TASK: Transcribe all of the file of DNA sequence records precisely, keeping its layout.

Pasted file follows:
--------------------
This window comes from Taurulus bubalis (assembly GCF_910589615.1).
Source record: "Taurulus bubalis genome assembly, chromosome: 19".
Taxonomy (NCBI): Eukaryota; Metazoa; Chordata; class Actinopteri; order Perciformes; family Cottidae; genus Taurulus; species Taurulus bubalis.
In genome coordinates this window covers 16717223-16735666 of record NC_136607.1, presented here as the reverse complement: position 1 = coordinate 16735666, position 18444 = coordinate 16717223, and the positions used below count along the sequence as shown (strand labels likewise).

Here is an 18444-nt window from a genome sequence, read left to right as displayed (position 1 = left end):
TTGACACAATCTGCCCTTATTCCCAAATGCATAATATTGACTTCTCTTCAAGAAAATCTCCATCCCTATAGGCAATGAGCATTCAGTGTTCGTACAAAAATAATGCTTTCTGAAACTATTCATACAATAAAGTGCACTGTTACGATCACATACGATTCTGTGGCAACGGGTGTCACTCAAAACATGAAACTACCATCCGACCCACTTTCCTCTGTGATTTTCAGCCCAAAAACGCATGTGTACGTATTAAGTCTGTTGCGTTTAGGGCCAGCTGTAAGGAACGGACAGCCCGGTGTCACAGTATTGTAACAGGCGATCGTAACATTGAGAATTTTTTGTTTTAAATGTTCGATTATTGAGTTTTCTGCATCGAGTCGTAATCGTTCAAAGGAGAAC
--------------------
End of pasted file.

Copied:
This window comes from Taurulus bubalis (assembly GCF_910589615.1).
Source record: "Taurulus bubalis genome assembly, chromosome: 19".
Taxonomy (NCBI): Eukaryota; Metazoa; Chordata; class Actinopteri; order Perciformes; family Cottidae; genus Taurulus; species Taurulus bubalis.
In genome coordinates this window covers 16717223-16735666 of record NC_136607.1, presented here as the reverse complement: position 1 = coordinate 16735666, position 18444 = coordinate 16717223, and the positions used below count along the sequence as shown (strand labels likewise).

Here is an 18444-nt window from a genome sequence, read left to right as displayed (position 1 = left end):
TTGACACAATCTGCCCTTATTCCCAAATGCATAATATTGACTTCTCTTCAAGAAAATCTCCATCCCTATAGGCAATGAGCATTCAGTGTTCGTACAAAAATAATGCTTTCTGAAACTATTCATACAATAAAGTGCACTGTTACGATCACATACGATTCTGTGGCAACGGGTGTCACTCAAAACATGAAACTACCATCCGACCCACTTTCCTCTGTGATTTTCAGCCCAAAAACGCATGTGTACGTATTAAGTCTGTTGCGTTTAGGGCCAGCTGTAAGGAACGGACAGCCCGGTGTCACAGTATTGTAACAGGCGATCGTAACATTGAGAATTTTTTGTTTTAAATGTTCGATTATTGAGTTTTCTGCATCGAGTCGTAATCGTTCAAAGGAGAAC